©Arlene R. Taylor PhD
The ancestor of every action is a thought
“When I’m stressed out, I want nothing to do with food,” said Jennifer.
“And I’m just the opposite,” said her best friend. “When I’m stressed out, I scarf down everything in sight. Absolutely everything!”
Two different individuals; two different responses. And depending on which is which and who is who, one woman may end up frighteningly underweight and the other dangerously overweight. Either extreme is unhealthy. As the old saying goes, one person’s pleasure is another person’s poison.
Your brain, the first body system to recognize a stressor, reacts with split-second timing. It can trigger the stress response in a nanosecond and pour out stress hormones such as cortisol, adrenalin, and norepinephrine. Your brain can stimulate the stress response for up to 72 hours after a traumatic event—real or imagined—and much longer, if you keep rehearsing the event to yourself and/or to anyone who will listen.
That’s what makes the stress response such a two-edged sword. Stress is part of living. Simply being alive requires adaptive responses from both brain and body. The absence of stress is death, when your brain and body are unable to respond and adjust to requests for change. However, unmanaged stress can kill brain cells, damage body organs, increase your risk of illness or disease, and shorten longevity.
One’s stress response is designed to mobilize body defense mechanisms and temporarily shut down non-essential functions. In terms of life and death, digestion is considered non-essential so that process slows down or halts altogether. That’s one reason it is so important to aim for a pleasant and negative stress-free environment around mealtimes. When the stress response is activated and the brain and body are flooded with stress hormones, recently eaten food may sit like a lump of lead in your stomach. And your digestive system may respond with symptoms such as constipation, vomiting, or diarrhea. (Exact symptoms may differ among individuals.)
Rat studies have shown that effective stress management strategies may be even more critical for females, who have twice the risk for stress-related illnesses due to the way female brain respond to stress. If you are male, in addition to having your own effective stress-management strategies, you may be able to help the females in your life when they seem stressed. All things being equal, the male brain will likely perceive the stress as less impactful and can help the female brain keep things in perspective. However, comments such as It’s no big deal! or Just get over it! will likely be very unhelpful.
That’s not to say the male brain is home free in terms of stressors. In boys, high levels of the stress hormone cortisol can increase their risk for depression, while low cortisol levels have been linked to aggressive behaviors.
And, in both genders, high levels of cortisol can damage body organs and have been associated with death of brain cells, especially in the hippocampus—your brain’s search engine located in the limbic layer.
Since every brain is different, it’s important to figure out how yours tends to respond to stress. The good news is that since stress responses are typically learned in childhood, you can learn new and healthier ways to respond, as needed. Identify your common stressors and place each in one of the following categories:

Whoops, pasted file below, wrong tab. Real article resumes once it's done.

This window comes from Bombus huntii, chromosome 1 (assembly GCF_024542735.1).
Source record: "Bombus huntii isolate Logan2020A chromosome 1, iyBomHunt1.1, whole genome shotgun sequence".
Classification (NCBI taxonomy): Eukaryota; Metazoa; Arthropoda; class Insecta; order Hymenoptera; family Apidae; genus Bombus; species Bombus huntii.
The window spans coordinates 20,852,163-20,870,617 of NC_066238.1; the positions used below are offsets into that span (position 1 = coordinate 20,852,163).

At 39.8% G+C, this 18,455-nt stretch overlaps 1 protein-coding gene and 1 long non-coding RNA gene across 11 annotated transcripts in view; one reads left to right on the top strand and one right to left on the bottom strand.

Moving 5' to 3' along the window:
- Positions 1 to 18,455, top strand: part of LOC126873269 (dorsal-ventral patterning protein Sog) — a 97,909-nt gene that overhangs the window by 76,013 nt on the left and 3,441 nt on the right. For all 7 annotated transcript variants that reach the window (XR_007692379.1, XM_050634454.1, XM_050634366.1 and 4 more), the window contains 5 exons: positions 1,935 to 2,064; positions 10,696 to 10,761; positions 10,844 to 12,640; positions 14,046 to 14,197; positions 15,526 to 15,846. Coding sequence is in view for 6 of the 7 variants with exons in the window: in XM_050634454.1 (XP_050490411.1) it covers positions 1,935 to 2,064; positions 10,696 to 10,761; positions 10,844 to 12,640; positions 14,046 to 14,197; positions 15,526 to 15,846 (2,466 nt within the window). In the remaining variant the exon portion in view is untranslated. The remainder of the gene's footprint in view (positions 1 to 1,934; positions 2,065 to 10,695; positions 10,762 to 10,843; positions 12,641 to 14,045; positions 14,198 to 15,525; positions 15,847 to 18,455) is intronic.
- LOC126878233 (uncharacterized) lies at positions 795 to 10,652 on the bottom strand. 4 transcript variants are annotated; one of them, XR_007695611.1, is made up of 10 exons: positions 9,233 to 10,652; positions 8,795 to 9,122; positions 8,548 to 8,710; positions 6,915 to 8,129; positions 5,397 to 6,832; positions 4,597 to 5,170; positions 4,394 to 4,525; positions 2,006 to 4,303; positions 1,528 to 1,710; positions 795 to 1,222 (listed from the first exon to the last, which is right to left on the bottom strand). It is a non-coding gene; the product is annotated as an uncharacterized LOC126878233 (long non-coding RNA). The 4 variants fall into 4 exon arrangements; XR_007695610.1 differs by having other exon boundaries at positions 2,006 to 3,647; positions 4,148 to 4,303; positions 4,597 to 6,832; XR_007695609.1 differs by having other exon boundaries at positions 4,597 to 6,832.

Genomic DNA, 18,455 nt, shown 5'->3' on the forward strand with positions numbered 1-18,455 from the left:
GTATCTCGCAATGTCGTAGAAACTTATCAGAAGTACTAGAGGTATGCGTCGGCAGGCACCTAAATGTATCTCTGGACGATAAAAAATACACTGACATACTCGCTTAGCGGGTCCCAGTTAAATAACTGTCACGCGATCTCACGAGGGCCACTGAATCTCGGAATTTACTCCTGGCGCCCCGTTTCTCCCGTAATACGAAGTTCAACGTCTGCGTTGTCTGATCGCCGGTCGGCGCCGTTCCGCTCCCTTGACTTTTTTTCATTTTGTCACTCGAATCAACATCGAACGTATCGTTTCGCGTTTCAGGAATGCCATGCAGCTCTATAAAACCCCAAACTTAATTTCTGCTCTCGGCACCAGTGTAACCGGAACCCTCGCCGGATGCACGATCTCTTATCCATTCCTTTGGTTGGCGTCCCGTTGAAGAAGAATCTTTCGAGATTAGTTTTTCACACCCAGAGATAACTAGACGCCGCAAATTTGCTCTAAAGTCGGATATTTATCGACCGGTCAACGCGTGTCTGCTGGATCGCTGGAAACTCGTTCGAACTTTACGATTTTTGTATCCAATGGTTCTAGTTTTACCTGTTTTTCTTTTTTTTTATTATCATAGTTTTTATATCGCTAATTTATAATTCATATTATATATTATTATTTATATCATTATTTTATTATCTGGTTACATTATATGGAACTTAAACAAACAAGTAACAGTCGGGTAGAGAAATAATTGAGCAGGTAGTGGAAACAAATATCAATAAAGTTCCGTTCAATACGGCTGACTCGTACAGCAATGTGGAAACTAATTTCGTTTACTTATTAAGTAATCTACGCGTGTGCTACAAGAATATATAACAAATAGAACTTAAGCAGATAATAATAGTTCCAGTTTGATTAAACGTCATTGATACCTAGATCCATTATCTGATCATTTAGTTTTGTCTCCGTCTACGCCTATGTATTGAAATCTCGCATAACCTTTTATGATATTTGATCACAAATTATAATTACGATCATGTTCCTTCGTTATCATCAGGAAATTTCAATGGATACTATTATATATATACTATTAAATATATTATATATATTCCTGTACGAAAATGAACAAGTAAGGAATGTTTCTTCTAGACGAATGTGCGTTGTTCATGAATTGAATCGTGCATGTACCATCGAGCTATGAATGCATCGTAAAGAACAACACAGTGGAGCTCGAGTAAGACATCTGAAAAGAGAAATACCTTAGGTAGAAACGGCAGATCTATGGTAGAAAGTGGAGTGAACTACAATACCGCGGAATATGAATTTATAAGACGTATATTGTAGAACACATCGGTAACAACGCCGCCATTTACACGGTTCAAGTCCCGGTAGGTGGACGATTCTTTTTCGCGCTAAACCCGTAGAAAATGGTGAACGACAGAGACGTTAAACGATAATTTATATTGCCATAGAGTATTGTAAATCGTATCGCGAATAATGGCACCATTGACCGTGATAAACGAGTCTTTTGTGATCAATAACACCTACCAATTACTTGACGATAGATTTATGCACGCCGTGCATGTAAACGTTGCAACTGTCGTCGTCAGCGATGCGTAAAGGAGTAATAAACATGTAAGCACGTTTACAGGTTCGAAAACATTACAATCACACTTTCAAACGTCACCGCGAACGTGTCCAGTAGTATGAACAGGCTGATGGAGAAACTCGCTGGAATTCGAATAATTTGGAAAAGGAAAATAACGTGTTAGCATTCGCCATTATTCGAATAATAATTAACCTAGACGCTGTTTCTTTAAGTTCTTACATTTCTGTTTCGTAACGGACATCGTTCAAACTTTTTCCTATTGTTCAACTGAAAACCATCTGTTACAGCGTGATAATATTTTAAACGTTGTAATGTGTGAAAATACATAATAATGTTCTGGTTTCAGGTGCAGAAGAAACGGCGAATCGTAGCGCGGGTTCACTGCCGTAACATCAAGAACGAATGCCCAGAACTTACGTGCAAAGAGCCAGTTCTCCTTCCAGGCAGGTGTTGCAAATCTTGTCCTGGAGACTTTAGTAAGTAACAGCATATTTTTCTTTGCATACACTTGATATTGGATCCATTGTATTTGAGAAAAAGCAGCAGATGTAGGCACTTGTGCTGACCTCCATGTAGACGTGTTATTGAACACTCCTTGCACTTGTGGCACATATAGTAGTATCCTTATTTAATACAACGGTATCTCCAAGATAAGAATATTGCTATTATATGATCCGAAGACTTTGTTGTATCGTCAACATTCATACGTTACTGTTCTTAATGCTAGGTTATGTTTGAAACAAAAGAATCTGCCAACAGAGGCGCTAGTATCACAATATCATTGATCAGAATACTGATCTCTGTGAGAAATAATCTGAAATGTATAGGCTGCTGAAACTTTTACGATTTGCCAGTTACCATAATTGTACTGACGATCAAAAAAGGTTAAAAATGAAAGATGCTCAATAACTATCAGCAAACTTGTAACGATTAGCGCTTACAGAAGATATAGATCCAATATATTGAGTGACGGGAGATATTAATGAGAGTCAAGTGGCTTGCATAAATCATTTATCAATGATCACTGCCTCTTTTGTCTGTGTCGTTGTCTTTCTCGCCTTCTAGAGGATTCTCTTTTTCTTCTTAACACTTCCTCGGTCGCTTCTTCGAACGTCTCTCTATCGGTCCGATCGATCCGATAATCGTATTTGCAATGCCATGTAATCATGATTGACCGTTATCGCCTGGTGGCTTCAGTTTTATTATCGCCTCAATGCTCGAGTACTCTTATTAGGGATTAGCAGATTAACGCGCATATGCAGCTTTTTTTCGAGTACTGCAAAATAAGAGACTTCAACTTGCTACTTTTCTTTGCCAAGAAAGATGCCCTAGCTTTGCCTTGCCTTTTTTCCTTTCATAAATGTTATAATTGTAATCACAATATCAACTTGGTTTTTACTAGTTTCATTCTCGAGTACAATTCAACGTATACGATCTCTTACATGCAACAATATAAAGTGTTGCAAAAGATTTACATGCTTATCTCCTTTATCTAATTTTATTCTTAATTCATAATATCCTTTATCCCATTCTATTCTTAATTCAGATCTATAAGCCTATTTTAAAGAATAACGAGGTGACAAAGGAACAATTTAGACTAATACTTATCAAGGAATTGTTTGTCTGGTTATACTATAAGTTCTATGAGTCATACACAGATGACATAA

- Eustress—positive stress, that helps you learn and grow, especially when you have participated in the decision-making process, e.g., going to school, changing jobs, getting married, having a child, meeting deadlines--as long as you perceive you are successful.
- Distress—negative stress, that everyone would prefer avoiding if possible, e.g., natural disasters, unemployment, getting fired, being overworked at your job, divorce or death in the family, caregiving, war situations, abuse, recession, bankruptcy.
- Misstress—unrecognized stress that can be as deleterious over time as outright distress, e.g., long commutes, technostress, unhealthy lifestyle, arguing, addictive behaviors, worry, anxiety, lack of sleep, mismanaged emotions and feelings.
Which stressors can you prevent or minimize? Are you able to reframe distress or misstress into eustress by changing the way you view the event or situation? Epictetus, a 2nd century Greek philosopher, reportedly said, “It’s not so much what happens that matters as what you think about what happens.”
Stressors interact with the brain in a two-part equation: 20% of any negative impact is due to the stressor effect, while 80% is due to your perception--sometimes called the 20:80 Rule. While you may not be able to do much about the 20%, you can do a great deal about the 80% by choosing which thoughts to hang onto and the actions you take. Live the 20:80 Rule as an effective stress-management strategy
Ask yourself: “Will this matter in twelve months?” If the answer is probably not, avoid expending large amounts of energy and just let it go. If the answer is yes, do what you can to deal with the issue and then let it go. That’s where the Serenity Prayer can be useful: every human being needs wisdom to know which is which.
Bottom line: Stress is part of living. Know your common stressors, however, and identify them as eustress, distress, or misstress. Avoid distress and misstress when possible. If unavoidable, try converting them into eustress by using the strategy of reframing: viewing the situation in a different way, looking at it as if you were just an interested bystander. Remember: It’s what you think about what happens that matters the most!